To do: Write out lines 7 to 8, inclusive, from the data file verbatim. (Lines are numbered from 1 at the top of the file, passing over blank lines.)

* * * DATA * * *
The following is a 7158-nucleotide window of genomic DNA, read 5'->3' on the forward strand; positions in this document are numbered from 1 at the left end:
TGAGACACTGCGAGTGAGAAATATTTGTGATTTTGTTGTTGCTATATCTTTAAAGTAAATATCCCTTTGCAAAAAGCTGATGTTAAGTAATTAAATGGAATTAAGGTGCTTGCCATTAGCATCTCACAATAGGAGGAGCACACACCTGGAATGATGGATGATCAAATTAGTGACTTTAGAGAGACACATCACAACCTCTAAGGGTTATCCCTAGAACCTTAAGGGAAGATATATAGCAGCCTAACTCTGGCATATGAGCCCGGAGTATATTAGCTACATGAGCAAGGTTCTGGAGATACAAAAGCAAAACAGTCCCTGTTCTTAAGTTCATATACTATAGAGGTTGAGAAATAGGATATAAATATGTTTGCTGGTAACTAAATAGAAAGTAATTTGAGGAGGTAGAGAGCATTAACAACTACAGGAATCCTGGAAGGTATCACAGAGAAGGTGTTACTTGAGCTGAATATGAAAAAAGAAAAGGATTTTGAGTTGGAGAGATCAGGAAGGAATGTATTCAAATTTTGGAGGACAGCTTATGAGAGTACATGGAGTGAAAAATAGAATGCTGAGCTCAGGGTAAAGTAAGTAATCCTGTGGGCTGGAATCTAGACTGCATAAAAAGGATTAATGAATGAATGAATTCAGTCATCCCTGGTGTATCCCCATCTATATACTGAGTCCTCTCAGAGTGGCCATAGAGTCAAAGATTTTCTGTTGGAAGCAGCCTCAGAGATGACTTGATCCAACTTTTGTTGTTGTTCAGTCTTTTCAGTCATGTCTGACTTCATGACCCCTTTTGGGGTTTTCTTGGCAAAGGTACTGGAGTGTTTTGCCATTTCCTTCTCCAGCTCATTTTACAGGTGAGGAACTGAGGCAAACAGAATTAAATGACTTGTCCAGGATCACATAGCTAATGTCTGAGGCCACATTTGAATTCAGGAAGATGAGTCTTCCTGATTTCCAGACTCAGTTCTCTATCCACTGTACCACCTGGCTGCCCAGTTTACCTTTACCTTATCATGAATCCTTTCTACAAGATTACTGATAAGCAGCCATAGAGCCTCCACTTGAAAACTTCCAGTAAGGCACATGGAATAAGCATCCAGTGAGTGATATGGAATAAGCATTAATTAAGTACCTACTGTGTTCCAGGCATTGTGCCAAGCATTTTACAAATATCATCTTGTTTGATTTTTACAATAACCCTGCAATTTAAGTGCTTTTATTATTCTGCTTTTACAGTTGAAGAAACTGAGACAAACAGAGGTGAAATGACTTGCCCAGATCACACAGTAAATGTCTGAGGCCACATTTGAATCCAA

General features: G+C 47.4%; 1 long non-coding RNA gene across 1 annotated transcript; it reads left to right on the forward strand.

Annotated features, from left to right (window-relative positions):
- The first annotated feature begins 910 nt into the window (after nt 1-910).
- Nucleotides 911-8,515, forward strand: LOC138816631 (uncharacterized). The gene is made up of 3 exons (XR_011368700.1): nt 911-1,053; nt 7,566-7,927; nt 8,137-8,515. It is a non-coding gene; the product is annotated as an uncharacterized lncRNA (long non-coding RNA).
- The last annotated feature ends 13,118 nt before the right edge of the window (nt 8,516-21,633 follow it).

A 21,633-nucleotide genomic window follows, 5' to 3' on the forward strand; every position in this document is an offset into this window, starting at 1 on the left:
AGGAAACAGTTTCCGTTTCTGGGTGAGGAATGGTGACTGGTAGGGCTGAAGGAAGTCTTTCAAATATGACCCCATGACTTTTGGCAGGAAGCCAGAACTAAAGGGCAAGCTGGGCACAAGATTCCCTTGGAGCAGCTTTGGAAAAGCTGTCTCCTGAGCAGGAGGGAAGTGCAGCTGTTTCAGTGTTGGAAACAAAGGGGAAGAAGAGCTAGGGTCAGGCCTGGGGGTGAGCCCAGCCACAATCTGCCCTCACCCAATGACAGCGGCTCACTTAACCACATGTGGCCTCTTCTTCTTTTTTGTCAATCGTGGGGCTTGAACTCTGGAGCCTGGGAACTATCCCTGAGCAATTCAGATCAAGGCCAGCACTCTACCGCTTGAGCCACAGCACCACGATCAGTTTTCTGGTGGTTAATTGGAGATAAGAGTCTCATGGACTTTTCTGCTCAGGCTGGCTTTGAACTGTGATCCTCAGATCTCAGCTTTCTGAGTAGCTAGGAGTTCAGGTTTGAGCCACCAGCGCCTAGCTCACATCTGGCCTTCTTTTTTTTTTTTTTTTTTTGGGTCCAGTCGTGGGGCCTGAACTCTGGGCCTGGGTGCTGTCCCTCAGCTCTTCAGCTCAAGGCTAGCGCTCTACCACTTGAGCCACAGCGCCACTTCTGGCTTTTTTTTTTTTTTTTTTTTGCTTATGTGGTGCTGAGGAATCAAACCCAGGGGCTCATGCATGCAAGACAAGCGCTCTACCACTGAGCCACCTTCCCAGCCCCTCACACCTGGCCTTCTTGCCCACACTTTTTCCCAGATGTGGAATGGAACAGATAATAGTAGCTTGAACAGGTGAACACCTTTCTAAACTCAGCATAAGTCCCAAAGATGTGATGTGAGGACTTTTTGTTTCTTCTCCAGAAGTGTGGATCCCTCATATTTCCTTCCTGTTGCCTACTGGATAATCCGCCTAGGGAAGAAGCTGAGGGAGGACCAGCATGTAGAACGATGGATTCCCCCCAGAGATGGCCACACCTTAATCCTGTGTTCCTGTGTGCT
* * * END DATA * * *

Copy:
- The last annotated feature ends 13,118 nt before the right edge of the window (nt 8,516-21,633 follow it).

A 21,633-nucleotide genomic window follows, 5' to 3' on the forward strand; every position in this document is an offset into this window, starting at 1 on the left: